# 2020-191 Pay and Benefits, Foreign Service Directives, Military Foreign Service Instruction

Foreign Service Directives (FSD), Military Foreign Service Instruction (MFSI)

Case Summary

F&R Date: 2020-04-20

The grievor argued that he should be entitled to the reimbursement of expenses related to the employment assistance for his spouse, as per section 17 of the Foreign Service Directives (FSD), when they returned from an outside of Canada posting, even though he applied for the reimbursement outside of the timeframes set out in the policy. The grievor asserted that the relevant policies are neither flexible nor reflective of the realities of modern service.

The Initial Authority (IA) denied the grievor redress, asserting that there is no mechanism to reimburse funds up to the maximum allowable if those costs were incurred outside the time-period established by the Treasury Board. Furthermore, the IA noted there is no policy in place that allows the reimbursement of tuition fees beyond the maximum allotted in the FSD.

The Committee found that the IA applied section 17 of the FSD correctly and that the decision to deny reimbursement of education costs was policy compliant.

FA Decision Summary

The Acting Chief of the Defence Staff (A/CDS) agreed with the Committee's findings and recommendation not to afford the grievor a redress. The A/CDS agreed with the Committee's observation that section 17.3 of the FSD purports to create a benefit that reimburses the "actual and reasonable tuition costs" for a spouse's professional recertification to a maximum of $1,000. This sum of money has not constituted "actual" or "reasonable tuition costs" for any professional association in Canada for many years. The A/CDS also took note of the Committee’s observation that the 12-month time period set out in FSD subsection 17.3.1, the posting cycle and the academic year were out of synch with each other. As demonstrated in this grievance, the 12-month period was too short a period in which to determine recertification requirements and commence recertification training.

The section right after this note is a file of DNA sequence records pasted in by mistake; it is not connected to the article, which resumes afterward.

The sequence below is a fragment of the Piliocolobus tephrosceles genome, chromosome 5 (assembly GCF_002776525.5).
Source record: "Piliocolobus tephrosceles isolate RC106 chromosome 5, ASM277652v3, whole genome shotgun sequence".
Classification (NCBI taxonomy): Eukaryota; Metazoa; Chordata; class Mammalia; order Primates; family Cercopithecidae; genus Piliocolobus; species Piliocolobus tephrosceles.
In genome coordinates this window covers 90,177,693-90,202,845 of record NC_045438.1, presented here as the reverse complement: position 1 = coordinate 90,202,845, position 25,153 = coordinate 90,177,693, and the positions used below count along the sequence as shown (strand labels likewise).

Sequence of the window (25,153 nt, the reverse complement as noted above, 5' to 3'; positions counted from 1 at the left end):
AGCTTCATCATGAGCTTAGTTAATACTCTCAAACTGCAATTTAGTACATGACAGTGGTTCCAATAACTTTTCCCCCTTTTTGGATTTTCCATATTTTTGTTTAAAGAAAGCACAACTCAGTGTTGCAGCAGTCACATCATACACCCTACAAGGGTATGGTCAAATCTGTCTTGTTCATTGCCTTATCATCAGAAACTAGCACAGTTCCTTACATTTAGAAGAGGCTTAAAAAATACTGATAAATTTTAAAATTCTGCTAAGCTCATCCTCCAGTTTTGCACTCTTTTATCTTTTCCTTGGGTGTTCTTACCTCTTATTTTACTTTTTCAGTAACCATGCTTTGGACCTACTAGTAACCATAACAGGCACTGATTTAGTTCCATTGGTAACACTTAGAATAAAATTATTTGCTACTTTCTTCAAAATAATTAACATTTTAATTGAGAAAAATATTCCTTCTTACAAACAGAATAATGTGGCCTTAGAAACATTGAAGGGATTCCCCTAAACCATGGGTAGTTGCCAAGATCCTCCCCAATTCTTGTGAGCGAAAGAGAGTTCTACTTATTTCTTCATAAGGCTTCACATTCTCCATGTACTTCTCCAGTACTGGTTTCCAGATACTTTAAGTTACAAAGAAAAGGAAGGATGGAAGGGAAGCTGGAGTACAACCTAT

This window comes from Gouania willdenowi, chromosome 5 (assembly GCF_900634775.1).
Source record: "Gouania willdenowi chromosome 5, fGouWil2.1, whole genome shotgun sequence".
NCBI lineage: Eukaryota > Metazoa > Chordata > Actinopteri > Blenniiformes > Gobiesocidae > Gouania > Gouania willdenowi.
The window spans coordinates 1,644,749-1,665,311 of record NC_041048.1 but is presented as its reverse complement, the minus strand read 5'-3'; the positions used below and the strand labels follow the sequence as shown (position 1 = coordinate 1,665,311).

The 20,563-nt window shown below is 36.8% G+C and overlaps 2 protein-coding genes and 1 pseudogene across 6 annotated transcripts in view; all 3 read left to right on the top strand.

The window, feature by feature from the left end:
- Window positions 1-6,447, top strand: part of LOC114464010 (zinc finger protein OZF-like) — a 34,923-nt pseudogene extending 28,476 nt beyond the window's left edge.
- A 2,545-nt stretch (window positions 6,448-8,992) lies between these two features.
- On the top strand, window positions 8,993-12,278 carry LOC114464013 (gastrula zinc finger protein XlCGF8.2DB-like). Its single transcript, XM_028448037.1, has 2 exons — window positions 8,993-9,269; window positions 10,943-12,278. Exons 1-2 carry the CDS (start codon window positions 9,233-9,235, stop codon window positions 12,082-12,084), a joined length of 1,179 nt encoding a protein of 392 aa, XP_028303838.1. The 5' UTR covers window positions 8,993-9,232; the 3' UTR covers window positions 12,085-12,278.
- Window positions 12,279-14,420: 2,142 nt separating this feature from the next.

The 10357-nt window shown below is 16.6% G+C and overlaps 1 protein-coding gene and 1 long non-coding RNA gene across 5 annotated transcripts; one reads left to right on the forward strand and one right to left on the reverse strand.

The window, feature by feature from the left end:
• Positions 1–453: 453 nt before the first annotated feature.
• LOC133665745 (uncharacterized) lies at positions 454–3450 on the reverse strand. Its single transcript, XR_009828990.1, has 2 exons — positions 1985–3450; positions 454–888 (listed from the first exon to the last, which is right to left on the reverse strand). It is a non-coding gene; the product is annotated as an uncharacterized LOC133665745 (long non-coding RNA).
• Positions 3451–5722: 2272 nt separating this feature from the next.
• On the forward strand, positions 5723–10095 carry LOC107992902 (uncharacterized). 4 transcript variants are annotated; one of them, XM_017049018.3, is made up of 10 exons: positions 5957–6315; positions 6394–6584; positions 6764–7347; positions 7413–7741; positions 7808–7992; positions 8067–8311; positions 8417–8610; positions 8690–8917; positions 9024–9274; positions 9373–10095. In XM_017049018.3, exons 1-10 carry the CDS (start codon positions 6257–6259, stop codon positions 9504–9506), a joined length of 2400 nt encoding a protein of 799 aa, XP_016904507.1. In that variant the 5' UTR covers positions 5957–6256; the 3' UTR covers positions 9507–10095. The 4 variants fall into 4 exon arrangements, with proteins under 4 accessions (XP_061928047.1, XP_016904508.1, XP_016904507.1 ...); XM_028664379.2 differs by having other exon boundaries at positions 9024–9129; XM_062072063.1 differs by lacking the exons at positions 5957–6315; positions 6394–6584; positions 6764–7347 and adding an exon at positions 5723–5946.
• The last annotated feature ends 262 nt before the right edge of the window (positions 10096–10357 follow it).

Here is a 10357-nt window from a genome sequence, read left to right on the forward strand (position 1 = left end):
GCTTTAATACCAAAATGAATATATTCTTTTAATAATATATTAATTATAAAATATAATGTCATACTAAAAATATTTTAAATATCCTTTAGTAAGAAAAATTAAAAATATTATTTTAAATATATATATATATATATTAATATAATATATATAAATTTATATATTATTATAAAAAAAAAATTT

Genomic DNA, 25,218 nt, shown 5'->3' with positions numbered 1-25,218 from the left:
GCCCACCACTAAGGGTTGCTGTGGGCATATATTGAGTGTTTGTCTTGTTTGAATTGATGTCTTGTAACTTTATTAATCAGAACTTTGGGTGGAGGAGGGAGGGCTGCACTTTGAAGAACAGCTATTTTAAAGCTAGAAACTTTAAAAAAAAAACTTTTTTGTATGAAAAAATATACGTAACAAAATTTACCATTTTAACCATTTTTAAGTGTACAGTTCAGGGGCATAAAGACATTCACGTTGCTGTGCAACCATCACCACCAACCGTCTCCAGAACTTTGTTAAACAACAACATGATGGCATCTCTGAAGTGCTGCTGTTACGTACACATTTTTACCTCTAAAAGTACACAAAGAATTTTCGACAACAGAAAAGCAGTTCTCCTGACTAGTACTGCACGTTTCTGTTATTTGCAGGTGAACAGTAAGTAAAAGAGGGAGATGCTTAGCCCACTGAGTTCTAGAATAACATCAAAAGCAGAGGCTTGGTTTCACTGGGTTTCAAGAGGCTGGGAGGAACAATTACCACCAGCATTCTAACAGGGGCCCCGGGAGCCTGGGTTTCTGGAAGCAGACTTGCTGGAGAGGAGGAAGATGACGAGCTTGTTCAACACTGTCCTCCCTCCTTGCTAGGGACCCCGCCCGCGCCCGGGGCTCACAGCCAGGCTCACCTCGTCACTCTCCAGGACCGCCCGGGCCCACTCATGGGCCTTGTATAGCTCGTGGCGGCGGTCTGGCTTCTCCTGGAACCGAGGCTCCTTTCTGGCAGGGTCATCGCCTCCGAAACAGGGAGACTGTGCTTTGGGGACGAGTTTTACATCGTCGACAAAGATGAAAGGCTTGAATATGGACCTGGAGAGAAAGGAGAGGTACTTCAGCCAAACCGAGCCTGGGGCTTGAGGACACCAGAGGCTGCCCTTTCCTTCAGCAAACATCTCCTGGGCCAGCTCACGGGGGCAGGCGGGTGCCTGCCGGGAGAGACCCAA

The A/CDS agreed with the two actions recommended by the Committee to address the situation. First, the Canadian Armed Forces (CAF) and the Department of National Defence (DND) should take steps to ensure that the National Joint Council (NJC) directive is amended to ensure that the maximum reimbursable amount truly reflects the "actual and reasonable cost of tuition" for the courses involved. Secondly, the CAF and DND should take steps to have the NJC directive changed to allow 24 months (rather than 12 months) to start a refresher course after returning to Canada. Consequently, the A/CDS directed the Chief of Military Personnel to engage the NJC with the aim of developing up-to-date directives that recognize actual or reasonable recertification tuition costs and of negotiating the adjustment of the time for commencement of recertification training.

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